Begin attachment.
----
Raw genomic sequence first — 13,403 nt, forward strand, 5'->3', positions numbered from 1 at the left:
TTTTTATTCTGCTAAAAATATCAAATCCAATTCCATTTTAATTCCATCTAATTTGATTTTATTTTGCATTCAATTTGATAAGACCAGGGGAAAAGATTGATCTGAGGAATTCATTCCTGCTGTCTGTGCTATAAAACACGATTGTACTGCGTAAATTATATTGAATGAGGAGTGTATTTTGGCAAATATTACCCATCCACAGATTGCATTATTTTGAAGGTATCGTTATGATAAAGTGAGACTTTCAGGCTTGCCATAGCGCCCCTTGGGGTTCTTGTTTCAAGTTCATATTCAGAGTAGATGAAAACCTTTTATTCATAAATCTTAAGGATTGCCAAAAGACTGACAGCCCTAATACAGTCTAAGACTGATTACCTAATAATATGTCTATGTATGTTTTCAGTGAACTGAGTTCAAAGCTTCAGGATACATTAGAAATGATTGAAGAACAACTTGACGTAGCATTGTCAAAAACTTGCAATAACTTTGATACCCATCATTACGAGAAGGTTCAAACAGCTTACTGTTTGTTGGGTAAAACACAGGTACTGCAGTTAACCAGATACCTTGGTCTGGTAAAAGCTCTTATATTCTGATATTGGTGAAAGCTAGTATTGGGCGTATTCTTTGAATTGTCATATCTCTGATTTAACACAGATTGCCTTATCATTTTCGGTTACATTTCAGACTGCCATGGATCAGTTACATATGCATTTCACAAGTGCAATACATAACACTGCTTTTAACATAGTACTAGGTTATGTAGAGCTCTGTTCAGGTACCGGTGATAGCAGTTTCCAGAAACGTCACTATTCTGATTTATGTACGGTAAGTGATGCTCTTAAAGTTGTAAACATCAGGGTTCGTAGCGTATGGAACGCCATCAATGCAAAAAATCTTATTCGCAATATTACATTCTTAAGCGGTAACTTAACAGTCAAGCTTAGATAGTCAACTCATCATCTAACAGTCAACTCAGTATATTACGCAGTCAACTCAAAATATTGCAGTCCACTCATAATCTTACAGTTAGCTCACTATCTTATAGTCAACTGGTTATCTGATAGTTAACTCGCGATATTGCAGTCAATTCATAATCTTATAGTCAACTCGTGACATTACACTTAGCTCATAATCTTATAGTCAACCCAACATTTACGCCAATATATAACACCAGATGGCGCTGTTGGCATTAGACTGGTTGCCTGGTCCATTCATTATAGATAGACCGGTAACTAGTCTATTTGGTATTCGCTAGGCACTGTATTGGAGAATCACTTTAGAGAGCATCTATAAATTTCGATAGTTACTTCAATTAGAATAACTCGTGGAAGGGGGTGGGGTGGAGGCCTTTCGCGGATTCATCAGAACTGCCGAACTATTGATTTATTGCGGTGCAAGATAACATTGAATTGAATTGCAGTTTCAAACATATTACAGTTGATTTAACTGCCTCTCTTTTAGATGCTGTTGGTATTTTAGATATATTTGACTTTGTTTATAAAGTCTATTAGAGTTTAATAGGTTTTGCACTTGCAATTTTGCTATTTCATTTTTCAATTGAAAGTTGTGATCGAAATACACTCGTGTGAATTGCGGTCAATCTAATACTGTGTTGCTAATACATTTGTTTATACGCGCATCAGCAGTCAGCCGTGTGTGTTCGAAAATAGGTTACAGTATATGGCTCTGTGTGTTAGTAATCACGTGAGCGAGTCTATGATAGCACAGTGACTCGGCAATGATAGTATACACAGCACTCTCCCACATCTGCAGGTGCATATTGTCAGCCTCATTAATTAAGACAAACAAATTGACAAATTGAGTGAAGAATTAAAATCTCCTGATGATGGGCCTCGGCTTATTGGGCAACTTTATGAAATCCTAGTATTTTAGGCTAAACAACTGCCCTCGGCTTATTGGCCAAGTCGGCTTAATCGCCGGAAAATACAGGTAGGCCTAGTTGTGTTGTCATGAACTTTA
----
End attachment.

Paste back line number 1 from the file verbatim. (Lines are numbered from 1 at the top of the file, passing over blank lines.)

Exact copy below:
Raw genomic sequence first — 13,403 nt, forward strand, 5'->3', positions numbered from 1 at the left: